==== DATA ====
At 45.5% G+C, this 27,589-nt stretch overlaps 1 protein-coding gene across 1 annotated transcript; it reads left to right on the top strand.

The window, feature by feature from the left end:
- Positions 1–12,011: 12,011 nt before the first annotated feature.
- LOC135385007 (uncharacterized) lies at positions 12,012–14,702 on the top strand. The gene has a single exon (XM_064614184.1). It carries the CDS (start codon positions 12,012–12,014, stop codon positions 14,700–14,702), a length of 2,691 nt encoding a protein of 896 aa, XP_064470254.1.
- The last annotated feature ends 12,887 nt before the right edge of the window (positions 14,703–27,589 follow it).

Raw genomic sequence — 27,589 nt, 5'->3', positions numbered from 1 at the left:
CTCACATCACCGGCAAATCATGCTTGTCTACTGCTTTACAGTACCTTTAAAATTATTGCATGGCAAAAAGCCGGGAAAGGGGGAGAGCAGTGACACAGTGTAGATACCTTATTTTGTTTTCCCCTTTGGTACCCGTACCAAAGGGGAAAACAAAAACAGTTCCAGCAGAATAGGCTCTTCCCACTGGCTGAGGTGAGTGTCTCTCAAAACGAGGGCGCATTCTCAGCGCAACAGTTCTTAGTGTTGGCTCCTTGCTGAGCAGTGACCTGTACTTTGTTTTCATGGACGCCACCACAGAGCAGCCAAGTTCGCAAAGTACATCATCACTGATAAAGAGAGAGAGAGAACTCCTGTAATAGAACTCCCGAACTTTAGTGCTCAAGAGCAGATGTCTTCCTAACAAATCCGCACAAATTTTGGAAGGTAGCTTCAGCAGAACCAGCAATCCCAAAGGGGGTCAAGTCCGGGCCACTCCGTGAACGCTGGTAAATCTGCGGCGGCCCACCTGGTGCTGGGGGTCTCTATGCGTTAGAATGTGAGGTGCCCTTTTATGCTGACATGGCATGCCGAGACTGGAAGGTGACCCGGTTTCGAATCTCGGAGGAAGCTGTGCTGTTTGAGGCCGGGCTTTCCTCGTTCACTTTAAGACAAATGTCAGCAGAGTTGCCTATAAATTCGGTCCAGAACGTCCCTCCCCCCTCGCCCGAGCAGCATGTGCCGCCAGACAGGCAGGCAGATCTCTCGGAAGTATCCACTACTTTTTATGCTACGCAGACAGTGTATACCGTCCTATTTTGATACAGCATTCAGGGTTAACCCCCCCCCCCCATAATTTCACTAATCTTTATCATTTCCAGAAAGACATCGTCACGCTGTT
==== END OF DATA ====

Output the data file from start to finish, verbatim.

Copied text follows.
At 45.5% G+C, this 27,589-nt stretch overlaps 1 protein-coding gene across 1 annotated transcript; it reads left to right on the top strand.

The window, feature by feature from the left end:
- Positions 1–12,011: 12,011 nt before the first annotated feature.
- LOC135385007 (uncharacterized) lies at positions 12,012–14,702 on the top strand. The gene has a single exon (XM_064614184.1). It carries the CDS (start codon positions 12,012–12,014, stop codon positions 14,700–14,702), a length of 2,691 nt encoding a protein of 896 aa, XP_064470254.1.
- The last annotated feature ends 12,887 nt before the right edge of the window (positions 14,703–27,589 follow it).

Raw genomic sequence — 27,589 nt, 5'->3', positions numbered from 1 at the left:
CTCACATCACCGGCAAATCATGCTTGTCTACTGCTTTACAGTACCTTTAAAATTATTGCATGGCAAAAAGCCGGGAAAGGGGGAGAGCAGTGACACAGTGTAGATACCTTATTTTGTTTTCCCCTTTGGTACCCGTACCAAAGGGGAAAACAAAAACAGTTCCAGCAGAATAGGCTCTTCCCACTGGCTGAGGTGAGTGTCTCTCAAAACGAGGGCGCATTCTCAGCGCAACAGTTCTTAGTGTTGGCTCCTTGCTGAGCAGTGACCTGTACTTTGTTTTCATGGACGCCACCACAGAGCAGCCAAGTTCGCAAAGTACATCATCACTGATAAAGAGAGAGAGAGAACTCCTGTAATAGAACTCCCGAACTTTAGTGCTCAAGAGCAGATGTCTTCCTAACAAATCCGCACAAATTTTGGAAGGTAGCTTCAGCAGAACCAGCAATCCCAAAGGGGGTCAAGTCCGGGCCACTCCGTGAACGCTGGTAAATCTGCGGCGGCCCACCTGGTGCTGGGGGTCTCTATGCGTTAGAATGTGAGGTGCCCTTTTATGCTGACATGGCATGCCGAGACTGGAAGGTGACCCGGTTTCGAATCTCGGAGGAAGCTGTGCTGTTTGAGGCCGGGCTTTCCTCGTTCACTTTAAGACAAATGTCAGCAGAGTTGCCTATAAATTCGGTCCAGAACGTCCCTCCCCCCTCGCCCGAGCAGCATGTGCCGCCAGACAGGCAGGCAGATCTCTCGGAAGTATCCACTACTTTTTATGCTACGCAGACAGTGTATACCGTCCTATTTTGATACAGCATTCAGGGTTAACCCCCCCCCCCCATAATTTCACTAATCTTTATCATTTCCAGAAAGACATCGTCACGCTGTT